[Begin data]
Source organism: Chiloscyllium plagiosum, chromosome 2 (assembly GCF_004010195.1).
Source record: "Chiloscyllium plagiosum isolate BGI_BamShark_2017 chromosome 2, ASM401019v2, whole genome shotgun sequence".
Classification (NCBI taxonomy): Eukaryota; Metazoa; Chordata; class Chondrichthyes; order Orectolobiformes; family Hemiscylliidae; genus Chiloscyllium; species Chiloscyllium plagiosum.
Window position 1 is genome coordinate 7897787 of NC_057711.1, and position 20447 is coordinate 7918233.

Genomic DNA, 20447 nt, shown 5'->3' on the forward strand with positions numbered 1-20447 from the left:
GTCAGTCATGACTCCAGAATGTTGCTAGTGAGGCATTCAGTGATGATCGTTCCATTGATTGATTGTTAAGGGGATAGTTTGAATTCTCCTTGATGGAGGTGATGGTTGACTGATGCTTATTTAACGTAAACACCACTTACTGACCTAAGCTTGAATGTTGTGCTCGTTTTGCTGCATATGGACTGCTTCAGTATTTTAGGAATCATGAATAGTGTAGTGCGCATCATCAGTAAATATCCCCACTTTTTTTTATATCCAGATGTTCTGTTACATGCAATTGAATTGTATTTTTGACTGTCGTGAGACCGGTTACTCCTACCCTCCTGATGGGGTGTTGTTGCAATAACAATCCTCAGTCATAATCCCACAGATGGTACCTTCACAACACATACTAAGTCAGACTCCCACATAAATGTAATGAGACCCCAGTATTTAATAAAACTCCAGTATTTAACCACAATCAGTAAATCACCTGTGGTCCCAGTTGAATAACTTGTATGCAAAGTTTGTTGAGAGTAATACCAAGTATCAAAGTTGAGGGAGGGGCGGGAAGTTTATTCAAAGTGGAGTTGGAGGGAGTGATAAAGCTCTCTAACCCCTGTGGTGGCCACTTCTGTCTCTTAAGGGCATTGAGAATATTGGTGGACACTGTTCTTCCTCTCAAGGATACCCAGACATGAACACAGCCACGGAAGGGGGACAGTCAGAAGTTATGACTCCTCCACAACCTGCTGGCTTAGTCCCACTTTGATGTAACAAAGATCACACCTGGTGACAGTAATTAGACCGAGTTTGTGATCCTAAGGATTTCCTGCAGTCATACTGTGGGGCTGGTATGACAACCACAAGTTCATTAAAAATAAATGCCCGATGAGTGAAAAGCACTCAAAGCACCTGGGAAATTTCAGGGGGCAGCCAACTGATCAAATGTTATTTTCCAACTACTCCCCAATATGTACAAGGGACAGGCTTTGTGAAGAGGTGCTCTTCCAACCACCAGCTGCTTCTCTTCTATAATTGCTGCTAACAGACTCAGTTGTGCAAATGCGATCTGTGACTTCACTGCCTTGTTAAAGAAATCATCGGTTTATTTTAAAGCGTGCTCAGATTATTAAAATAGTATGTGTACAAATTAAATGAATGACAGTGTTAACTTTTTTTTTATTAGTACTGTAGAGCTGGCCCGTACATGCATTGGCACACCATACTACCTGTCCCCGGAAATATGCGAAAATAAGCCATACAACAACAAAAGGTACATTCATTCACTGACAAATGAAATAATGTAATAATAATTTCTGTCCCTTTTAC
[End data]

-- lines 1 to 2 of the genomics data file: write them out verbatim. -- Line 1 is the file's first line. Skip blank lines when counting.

Source organism: Chiloscyllium plagiosum, chromosome 2 (assembly GCF_004010195.1).
Source record: "Chiloscyllium plagiosum isolate BGI_BamShark_2017 chromosome 2, ASM401019v2, whole genome shotgun sequence".